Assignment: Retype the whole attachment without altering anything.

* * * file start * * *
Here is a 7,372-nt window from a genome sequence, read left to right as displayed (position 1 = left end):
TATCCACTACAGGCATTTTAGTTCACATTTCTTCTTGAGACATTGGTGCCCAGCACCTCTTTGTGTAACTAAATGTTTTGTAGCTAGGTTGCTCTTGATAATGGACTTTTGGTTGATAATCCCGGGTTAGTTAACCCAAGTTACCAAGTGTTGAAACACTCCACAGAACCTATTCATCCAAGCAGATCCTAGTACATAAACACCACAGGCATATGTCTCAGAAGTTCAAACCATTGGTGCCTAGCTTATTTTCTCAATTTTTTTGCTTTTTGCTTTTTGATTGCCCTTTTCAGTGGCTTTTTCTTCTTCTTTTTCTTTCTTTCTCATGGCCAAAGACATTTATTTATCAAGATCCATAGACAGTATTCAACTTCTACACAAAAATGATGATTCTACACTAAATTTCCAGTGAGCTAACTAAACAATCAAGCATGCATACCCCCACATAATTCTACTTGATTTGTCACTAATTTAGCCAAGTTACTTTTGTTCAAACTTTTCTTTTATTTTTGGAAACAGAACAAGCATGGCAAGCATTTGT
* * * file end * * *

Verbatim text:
Here is a 7,372-nt window from a genome sequence, read left to right as displayed (position 1 = left end):
TATCCACTACAGGCATTTTAGTTCACATTTCTTCTTGAGACATTGGTGCCCAGCACCTCTTTGTGTAACTAAATGTTTTGTAGCTAGGTTGCTCTTGATAATGGACTTTTGGTTGATAATCCCGGGTTAGTTAACCCAAGTTACCAAGTGTTGAAACACTCCACAGAACCTATTCATCCAAGCAGATCCTAGTACATAAACACCACAGGCATATGTCTCAGAAGTTCAAACCATTGGTGCCTAGCTTATTTTCTCAATTTTTTTGCTTTTTGCTTTTTGATTGCCCTTTTCAGTGGCTTTTTCTTCTTCTTTTTCTTTCTTTCTCATGGCCAAAGACATTTATTTATCAAGATCCATAGACAGTATTCAACTTCTACACAAAAATGATGATTCTACACTAAATTTCCAGTGAGCTAACTAAACAATCAAGCATGCATACCCCCACATAATTCTACTTGATTTGTCACTAATTTAGCCAAGTTACTTTTGTTCAAACTTTTCTTTTATTTTTGGAAACAGAACAAGCATGGCAAGCATTTGT